Permafrost mounds

Authored by: Stuart A. Harris , Anatoli Brouchkov , Cheng Guodong

Geocryology

Print publication date:  September  2017
Online publication date:  September  2017

Print ISBN: 9781138054165
eBook ISBN: 9781315166988
Adobe ISBN:

10.4324/9781315166988-9

 Download Chapter

 

Abstract

A very important feature of the more humid permafrost areas is the existence of permafrost mounds, e.g., the well-known pingos (Figure 7.1), although similar mounds have been reported from the drier locations and locations where springs may develop in otherwise arid regions, e.g., Mongolia (Skyles & Vanchig, 2007), and the Qinghai-Tibet Plateau (see Figure 1.19). They range in size from over 250m in diameter to small hummocks less than a metre across. Some have steep slopes while others have low slope angles. Most are permanent features of the landscape under stable climatic conditions, whereas others are either unstable or seasonal. Some appear in a single winter while others develop over a period of one or more centuries. The substrate may be peat, mineral soil, or both.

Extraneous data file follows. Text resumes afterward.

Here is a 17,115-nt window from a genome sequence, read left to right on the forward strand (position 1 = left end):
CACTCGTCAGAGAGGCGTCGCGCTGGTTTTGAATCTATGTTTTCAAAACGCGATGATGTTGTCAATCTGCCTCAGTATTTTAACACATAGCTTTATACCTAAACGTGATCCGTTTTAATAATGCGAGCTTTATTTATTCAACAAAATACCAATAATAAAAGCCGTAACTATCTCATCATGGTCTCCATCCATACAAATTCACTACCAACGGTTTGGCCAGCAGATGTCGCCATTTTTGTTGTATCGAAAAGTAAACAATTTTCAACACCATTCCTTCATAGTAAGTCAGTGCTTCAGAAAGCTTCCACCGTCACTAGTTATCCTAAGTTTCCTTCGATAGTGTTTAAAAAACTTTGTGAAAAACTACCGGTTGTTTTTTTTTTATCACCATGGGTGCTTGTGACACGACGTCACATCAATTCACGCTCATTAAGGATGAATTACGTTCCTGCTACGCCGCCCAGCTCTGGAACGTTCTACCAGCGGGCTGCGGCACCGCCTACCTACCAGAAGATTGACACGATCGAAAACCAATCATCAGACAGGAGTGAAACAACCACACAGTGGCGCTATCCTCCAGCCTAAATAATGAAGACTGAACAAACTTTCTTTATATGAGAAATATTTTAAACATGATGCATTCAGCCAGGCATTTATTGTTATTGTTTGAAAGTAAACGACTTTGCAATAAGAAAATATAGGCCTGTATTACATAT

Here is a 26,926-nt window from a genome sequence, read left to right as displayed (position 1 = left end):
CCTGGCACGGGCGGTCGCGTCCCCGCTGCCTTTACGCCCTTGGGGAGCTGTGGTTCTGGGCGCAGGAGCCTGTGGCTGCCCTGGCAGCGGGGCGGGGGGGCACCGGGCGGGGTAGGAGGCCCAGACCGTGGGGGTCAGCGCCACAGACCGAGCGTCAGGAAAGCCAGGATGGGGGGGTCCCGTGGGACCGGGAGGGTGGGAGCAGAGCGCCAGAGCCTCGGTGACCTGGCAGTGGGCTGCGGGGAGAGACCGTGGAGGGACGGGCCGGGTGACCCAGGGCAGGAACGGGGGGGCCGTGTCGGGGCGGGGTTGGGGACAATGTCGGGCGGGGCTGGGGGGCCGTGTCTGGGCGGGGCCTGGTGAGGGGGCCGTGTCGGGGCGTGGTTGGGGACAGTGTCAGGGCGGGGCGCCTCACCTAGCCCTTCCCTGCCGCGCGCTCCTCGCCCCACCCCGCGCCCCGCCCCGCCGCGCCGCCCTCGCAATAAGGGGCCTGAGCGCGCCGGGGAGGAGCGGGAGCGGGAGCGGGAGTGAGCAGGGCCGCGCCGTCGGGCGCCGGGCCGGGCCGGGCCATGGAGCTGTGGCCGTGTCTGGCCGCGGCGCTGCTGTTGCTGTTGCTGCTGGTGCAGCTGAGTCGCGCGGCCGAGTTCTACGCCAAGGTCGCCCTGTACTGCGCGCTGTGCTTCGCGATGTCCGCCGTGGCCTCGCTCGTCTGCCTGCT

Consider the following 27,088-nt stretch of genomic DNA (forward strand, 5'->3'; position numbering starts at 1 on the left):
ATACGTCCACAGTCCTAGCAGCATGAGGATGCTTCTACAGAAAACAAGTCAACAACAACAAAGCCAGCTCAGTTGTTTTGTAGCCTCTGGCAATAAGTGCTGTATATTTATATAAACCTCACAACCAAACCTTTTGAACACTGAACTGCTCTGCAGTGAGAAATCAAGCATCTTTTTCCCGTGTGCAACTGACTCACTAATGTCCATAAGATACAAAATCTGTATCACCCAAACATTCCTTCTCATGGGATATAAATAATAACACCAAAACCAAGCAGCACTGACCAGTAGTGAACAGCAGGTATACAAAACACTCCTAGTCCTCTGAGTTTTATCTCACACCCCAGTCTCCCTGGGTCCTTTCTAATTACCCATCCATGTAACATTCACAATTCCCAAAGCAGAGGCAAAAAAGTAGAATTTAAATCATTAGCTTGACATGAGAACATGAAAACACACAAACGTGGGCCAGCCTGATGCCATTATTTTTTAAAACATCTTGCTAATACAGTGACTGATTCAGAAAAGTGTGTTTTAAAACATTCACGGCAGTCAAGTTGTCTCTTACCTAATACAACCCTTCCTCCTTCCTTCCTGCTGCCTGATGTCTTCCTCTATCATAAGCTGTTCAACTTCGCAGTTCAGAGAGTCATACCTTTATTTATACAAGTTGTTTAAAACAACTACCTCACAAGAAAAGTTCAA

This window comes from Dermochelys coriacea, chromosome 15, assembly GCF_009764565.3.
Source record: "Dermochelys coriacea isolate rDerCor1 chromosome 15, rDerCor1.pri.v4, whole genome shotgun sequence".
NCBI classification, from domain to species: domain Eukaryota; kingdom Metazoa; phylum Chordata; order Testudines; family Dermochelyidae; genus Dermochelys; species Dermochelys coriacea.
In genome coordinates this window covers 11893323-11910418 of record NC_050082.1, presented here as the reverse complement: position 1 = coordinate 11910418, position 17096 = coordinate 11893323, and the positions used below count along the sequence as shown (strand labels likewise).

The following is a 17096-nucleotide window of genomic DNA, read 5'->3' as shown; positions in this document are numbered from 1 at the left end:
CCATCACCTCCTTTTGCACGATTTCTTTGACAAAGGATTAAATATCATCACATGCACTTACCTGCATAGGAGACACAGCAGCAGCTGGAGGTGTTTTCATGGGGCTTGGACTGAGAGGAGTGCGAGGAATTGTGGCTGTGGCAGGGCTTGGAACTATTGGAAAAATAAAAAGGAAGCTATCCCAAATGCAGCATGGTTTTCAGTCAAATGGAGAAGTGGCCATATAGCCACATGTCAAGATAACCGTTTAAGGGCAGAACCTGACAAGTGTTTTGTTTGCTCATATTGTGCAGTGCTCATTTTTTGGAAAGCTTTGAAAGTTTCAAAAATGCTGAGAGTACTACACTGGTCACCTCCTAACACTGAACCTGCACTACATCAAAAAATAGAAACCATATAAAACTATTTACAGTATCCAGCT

Cite
Search for more...
Back to top

Use of cookies on this website

We are using cookies to provide statistics that help us give you the best experience of our site. You can find out more in our Privacy Policy. By continuing to use the site you are agreeing to our use of cookies.